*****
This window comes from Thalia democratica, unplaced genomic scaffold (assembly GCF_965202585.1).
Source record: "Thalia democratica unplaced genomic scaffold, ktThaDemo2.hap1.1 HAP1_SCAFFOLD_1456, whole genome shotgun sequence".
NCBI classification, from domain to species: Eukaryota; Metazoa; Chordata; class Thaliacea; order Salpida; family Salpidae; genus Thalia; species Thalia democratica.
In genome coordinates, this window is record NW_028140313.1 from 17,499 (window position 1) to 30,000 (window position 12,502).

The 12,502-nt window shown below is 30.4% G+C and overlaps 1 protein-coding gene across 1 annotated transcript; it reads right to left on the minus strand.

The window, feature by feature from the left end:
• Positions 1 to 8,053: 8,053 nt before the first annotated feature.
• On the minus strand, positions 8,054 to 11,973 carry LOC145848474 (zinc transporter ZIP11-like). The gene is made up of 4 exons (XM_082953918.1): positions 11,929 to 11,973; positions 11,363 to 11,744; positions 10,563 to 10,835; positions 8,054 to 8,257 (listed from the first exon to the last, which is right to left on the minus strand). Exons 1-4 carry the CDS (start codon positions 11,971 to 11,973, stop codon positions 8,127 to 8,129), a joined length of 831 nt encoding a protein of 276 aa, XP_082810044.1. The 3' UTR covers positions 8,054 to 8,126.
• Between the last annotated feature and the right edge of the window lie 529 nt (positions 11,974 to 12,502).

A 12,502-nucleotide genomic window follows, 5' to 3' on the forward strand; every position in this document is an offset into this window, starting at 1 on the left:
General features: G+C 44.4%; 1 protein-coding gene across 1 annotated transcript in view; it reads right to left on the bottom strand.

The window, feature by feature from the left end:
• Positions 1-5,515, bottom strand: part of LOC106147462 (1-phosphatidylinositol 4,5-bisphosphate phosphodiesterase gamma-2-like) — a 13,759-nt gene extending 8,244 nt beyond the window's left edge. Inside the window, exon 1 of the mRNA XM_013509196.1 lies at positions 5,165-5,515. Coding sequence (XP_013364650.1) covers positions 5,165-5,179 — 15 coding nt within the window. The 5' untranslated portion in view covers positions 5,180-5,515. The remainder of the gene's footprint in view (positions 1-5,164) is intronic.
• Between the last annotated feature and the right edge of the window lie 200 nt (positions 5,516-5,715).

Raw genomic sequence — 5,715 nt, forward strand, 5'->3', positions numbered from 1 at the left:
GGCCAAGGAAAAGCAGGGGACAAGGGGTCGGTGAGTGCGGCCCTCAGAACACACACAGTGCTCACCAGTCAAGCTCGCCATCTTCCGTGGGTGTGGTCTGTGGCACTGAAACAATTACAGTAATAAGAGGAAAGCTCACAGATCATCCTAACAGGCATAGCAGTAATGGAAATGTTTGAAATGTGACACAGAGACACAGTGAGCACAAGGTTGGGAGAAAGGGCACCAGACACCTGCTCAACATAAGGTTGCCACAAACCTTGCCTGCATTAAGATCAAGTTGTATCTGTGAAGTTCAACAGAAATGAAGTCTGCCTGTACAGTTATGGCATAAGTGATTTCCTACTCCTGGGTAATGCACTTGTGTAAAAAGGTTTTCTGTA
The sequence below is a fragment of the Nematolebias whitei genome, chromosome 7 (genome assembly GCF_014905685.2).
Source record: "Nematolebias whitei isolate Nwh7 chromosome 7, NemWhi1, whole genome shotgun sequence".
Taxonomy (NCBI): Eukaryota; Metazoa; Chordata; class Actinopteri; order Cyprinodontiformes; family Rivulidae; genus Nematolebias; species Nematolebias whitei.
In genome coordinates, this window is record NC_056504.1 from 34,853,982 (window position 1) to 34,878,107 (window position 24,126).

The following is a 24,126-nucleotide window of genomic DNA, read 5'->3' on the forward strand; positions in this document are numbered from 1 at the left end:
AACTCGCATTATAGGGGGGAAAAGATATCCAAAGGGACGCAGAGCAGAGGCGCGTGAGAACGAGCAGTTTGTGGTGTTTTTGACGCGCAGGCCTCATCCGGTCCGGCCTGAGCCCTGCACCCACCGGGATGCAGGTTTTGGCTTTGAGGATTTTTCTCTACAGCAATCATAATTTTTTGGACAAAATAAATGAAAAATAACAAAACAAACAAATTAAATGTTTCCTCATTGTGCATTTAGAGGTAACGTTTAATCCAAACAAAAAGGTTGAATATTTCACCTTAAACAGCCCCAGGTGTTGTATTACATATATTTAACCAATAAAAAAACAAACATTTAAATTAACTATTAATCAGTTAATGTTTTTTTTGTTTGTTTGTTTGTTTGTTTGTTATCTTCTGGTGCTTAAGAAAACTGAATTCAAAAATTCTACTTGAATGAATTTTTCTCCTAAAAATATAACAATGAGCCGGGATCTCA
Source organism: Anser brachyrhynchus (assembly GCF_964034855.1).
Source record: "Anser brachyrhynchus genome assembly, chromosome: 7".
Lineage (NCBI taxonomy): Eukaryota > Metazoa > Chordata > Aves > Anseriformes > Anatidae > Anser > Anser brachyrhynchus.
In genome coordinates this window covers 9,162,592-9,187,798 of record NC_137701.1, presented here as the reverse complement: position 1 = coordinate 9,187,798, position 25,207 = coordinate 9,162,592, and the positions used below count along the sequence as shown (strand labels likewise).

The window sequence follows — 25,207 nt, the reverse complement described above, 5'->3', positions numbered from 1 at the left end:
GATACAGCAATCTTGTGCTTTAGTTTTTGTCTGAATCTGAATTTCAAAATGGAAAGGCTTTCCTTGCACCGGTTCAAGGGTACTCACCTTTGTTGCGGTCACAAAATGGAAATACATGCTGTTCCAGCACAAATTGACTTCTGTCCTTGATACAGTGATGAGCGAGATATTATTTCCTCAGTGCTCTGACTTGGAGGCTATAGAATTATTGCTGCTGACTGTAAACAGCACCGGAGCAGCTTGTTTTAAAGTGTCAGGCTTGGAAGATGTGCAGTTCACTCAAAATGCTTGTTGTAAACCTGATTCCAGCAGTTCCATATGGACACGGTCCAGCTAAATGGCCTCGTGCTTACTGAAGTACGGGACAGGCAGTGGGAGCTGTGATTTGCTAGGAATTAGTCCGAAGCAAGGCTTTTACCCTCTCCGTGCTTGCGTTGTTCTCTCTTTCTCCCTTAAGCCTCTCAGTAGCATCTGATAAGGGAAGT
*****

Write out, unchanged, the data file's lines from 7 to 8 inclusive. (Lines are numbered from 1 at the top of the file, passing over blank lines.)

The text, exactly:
• Positions 1 to 8,053: 8,053 nt before the first annotated feature.
• On the minus strand, positions 8,054 to 11,973 carry LOC145848474 (zinc transporter ZIP11-like). The gene is made up of 4 exons (XM_082953918.1): positions 11,929 to 11,973; positions 11,363 to 11,744; positions 10,563 to 10,835; positions 8,054 to 8,257 (listed from the first exon to the last, which is right to left on the minus strand). Exons 1-4 carry the CDS (start codon positions 11,971 to 11,973, stop codon positions 8,127 to 8,129), a joined length of 831 nt encoding a protein of 276 aa, XP_082810044.1. The 3' UTR covers positions 8,054 to 8,126.